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I have an ESC that powers 36v 3 phase BLDC motor. The ESC has limited functionality and can power motor only in one direction. If I switch manually two of the ESC to Motor phase connections, than the motor direction will change. Now, I want to do the same i.e. switching phase to phase connections with 4 power mosfets.

As in scheme, the blue ESC phase will be connected to Mosfet source and the drain will be connected to Motors yellow phase. The next mosfet will connect to ESC yellow at source and motor blue at drain. Two other mosfets will connect blue to blue and yellow to yellow.

I won't do the switching while motor is on so I assume it should be safe.

How can I connect MOSFET's gate to Arduino ? I need no pwm just ON/OFF.

enter image description here

closed as off-topic by Chris Stratton, jfpoilpret, KIIV, Enric Blanco, gre_gor Apr 3 '17 at 14:07

This question appears to be off-topic. The users who voted to close gave this specific reason:

  • "This question does not appear to be about Arduino, within the scope defined in the help center." – Chris Stratton, jfpoilpret, KIIV, Enric Blanco, gre_gor
If this question can be reworded to fit the rules in the help center, please edit the question.

  • you want a "mosfet driver", opto-isolated if possible. i make my own with 3 red LEDs in series used as a photovolatic source driven by a white LED at 3.3v, which results in ~5v output. then the red cathode is connected to source, and the annode to gate. that way, there's no electrical connection to the MCU and Vgs never gets far from Vd... A small solar cell can work as well, light it with the MCU. – dandavis Mar 31 '17 at 18:48
  • the Mosfet I am using is logical level so the gate voltage is about the same as arduino output – Naho Mar 31 '17 at 19:37
  • well if you can share the ground with the MCU it's not an issue; but if you have to power it inline, you need to watch the max VGS – dandavis Mar 31 '17 at 21:05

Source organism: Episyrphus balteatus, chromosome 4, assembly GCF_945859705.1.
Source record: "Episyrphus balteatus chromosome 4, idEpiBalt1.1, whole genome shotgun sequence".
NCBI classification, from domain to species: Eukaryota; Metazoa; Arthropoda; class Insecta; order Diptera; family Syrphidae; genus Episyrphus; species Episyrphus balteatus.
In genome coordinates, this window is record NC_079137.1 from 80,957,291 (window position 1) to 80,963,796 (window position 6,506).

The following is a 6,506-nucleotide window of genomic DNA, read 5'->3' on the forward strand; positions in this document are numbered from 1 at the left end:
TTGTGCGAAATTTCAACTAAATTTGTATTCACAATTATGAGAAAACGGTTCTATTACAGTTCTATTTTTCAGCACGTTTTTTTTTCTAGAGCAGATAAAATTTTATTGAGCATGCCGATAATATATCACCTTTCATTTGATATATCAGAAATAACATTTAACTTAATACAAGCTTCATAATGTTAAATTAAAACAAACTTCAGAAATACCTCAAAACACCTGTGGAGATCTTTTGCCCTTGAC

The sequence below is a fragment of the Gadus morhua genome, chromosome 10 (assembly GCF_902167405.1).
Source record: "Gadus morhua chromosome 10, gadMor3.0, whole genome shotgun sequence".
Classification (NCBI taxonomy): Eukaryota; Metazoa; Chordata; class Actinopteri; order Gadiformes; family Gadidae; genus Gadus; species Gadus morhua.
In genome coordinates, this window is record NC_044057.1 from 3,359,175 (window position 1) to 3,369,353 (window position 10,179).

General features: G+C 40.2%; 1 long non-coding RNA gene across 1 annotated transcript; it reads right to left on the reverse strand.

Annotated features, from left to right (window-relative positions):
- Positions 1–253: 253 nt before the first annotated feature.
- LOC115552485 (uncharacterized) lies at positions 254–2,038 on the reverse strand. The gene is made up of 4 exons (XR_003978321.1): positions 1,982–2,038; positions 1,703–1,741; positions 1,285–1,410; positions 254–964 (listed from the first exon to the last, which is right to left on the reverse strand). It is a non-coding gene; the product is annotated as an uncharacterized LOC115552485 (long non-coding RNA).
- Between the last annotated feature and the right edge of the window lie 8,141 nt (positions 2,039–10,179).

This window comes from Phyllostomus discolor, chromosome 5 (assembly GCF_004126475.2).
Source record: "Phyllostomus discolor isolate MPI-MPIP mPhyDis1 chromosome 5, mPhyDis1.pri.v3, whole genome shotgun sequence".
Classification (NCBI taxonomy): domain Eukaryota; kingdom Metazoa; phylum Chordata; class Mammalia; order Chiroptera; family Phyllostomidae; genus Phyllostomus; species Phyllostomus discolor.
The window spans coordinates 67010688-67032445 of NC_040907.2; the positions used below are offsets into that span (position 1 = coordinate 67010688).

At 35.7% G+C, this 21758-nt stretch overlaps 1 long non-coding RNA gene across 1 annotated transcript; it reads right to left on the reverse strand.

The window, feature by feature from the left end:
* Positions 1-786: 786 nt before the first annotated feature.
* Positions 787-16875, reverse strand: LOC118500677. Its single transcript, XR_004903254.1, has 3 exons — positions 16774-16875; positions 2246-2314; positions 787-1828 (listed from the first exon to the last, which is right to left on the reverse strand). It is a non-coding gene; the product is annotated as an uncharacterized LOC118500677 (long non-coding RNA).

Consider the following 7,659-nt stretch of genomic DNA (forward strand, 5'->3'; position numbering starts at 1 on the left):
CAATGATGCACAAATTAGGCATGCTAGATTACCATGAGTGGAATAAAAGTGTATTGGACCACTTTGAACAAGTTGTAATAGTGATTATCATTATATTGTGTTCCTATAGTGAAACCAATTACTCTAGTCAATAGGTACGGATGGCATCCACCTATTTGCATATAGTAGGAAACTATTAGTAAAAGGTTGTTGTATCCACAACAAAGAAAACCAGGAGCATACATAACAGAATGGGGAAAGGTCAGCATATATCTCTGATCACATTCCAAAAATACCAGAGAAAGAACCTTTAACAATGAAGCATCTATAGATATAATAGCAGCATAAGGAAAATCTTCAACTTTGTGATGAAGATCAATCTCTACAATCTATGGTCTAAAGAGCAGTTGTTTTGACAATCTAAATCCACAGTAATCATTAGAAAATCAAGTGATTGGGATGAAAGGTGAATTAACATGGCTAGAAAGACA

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    This is not going to be practical given that you basically need to switch AC power, you would far, far, far better off getting a bidirectional ESC or seeing if it is one of those which can have an unofficial aftermarket open source firmware installed. Additionally, this is an electronics question that has nothing really to do with Arduino. – Chris Stratton Apr 1 '17 at 6:12
  • if it's AC, you need two mosfets back to back to allow current in both polarities. – dandavis Apr 1 '17 at 13:48
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This is covered fairly well in an EDN.com “MOSFET pair makes simple SPDT switch” article. You would use two of the SPDT circuits to make a DPDT. Attach switch commons to yellow and blue, and attach the “switch points” of one circuit to motor yellow and blue, and those of the other vice versa. Attach both control pins to one Arduino IO pin. The picture below comes from the referenced article, which shows the circuit in use for a primary-power vs secondary-power application. See the article for details.

details and overview of circuit

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    Sorry I can't still understand the control part. In most switch schemes I have seen the MOSFET is used on ground wire, and the mosfet source is connected to arduino ground. But in case the source/drain is V+ how can arduino & mosfets have common ground? – Naho Mar 31 '17 at 19:59
  • @Naho, I don't know. The capacitor may be related to having a common reference. But l guess I don't know enough about the ESC wiring to know whether grounds can be common. You might have to use optoisolators as someone suggested. – James Waldby - jwpat7 Mar 31 '17 at 20:39
  • This will not work, the requirement is effectively for an AC switch. Driving two of them in complement is the trivially easy part. – Chris Stratton Apr 1 '17 at 6:10

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